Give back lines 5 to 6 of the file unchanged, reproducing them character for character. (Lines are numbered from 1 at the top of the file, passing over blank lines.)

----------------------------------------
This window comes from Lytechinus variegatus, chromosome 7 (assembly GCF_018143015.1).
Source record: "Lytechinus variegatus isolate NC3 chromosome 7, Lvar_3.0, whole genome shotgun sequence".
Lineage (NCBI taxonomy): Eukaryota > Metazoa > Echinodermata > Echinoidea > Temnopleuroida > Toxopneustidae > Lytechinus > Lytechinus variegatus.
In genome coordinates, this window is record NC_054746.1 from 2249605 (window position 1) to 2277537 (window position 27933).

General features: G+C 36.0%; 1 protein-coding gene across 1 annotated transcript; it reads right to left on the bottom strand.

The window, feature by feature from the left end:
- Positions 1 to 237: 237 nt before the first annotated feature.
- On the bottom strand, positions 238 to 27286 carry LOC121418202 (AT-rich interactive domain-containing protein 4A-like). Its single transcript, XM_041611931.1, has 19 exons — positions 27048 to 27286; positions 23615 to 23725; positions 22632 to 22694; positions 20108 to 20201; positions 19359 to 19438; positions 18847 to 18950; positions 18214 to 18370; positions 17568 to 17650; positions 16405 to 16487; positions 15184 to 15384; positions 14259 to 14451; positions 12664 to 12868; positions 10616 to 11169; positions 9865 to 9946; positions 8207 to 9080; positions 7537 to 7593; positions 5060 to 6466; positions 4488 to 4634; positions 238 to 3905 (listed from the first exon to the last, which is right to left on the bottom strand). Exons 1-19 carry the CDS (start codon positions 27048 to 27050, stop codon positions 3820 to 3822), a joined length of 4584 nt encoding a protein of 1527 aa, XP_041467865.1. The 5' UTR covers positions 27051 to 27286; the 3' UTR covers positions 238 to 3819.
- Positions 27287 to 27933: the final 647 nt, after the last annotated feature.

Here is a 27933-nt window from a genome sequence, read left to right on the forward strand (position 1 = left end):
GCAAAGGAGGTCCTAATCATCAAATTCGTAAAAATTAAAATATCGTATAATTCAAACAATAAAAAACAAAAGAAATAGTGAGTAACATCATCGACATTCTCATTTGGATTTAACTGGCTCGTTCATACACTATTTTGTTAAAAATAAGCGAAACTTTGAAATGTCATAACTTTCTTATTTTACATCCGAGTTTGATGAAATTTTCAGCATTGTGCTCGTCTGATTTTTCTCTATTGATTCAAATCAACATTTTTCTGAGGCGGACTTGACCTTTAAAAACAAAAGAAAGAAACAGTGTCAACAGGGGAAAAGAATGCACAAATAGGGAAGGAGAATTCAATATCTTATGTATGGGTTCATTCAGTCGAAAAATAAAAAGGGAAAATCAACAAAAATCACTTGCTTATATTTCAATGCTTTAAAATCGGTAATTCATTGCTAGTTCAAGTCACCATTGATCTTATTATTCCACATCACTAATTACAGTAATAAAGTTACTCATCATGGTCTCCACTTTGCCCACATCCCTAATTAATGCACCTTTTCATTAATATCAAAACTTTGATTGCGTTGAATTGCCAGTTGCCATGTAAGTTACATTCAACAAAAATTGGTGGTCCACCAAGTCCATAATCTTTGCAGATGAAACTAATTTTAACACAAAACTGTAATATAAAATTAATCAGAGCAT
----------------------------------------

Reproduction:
General features: G+C 36.0%; 1 protein-coding gene across 1 annotated transcript; it reads right to left on the bottom strand.

The window, feature by feature from the left end: